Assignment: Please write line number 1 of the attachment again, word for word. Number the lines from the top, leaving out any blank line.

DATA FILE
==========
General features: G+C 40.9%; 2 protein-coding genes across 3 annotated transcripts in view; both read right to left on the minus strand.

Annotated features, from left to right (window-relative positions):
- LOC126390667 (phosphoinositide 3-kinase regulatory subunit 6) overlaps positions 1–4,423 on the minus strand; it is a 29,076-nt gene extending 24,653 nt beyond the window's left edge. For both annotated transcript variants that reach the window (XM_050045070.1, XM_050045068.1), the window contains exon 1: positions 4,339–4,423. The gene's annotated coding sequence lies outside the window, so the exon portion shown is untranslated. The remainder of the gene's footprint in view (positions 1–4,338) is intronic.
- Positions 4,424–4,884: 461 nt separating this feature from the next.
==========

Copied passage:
General features: G+C 40.9%; 2 protein-coding genes across 3 annotated transcripts in view; both read right to left on the minus strand.